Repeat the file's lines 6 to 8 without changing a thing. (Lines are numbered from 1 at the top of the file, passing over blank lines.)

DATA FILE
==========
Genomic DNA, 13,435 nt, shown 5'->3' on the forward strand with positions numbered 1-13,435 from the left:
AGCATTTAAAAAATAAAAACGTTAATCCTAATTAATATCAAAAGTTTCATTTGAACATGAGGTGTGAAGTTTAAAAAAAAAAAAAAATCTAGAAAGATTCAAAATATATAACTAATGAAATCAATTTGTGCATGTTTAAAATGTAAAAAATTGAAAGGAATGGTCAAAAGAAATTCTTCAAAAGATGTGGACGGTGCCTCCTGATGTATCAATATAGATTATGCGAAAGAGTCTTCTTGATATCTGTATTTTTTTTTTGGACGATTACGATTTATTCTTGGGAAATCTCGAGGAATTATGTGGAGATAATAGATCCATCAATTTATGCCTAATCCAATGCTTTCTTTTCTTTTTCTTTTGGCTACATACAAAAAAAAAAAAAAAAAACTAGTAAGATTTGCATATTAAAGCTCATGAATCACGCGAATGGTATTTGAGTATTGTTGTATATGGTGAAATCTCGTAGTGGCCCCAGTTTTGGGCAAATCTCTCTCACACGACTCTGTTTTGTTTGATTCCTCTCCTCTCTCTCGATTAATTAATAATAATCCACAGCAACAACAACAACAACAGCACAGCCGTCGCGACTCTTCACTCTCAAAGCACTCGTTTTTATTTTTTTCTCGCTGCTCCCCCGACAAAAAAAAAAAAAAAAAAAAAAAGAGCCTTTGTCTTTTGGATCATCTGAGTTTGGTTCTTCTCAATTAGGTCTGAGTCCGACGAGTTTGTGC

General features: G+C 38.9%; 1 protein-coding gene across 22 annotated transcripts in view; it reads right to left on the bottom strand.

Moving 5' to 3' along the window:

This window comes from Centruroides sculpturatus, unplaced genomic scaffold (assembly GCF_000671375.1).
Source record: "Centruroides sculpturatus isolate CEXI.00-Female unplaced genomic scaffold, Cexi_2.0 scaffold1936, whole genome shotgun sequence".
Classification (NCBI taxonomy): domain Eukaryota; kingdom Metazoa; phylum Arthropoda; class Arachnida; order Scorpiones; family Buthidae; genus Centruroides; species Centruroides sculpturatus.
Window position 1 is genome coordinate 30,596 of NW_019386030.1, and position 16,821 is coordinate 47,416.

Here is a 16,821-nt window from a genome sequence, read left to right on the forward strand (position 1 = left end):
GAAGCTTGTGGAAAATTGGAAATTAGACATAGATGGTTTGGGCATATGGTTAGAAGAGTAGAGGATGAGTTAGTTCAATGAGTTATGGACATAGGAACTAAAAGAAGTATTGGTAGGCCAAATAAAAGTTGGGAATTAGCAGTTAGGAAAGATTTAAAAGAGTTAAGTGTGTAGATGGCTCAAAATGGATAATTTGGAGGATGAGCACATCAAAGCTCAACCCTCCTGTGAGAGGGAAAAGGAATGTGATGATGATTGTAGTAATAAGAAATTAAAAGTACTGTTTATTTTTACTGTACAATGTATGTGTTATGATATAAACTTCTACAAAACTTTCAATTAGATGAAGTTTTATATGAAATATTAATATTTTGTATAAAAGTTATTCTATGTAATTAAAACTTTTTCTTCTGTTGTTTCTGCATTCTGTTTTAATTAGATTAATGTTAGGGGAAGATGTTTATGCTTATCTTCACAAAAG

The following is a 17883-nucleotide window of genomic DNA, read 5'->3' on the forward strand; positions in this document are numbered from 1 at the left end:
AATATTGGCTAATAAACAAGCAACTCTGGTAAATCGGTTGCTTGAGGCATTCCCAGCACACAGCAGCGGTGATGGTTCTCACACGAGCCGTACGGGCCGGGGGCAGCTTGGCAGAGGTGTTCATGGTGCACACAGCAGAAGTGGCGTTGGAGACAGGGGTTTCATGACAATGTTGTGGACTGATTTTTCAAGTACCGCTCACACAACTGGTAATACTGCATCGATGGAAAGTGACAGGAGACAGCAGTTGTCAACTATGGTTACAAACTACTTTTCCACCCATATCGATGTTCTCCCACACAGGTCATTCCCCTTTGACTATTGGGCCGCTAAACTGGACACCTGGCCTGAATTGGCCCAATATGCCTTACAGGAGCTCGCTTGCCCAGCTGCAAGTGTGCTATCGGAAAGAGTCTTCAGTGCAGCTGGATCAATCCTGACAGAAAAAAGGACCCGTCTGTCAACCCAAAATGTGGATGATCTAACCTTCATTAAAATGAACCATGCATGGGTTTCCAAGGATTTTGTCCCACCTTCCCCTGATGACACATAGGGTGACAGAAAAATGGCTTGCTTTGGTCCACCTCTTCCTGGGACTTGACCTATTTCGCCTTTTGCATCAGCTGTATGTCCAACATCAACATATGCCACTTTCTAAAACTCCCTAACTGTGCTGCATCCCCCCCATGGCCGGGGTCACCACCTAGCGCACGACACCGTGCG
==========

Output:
Source record: "Centruroides sculpturatus isolate CEXI.00-Female unplaced genomic scaffold, Cexi_2.0 scaffold1936, whole genome shotgun sequence".
Classification (NCBI taxonomy): domain Eukaryota; kingdom Metazoa; phylum Arthropoda; class Arachnida; order Scorpiones; family Buthidae; genus Centruroides; species Centruroides sculpturatus.
Window position 1 is genome coordinate 30,596 of NW_019386030.1, and position 16,821 is coordinate 47,416.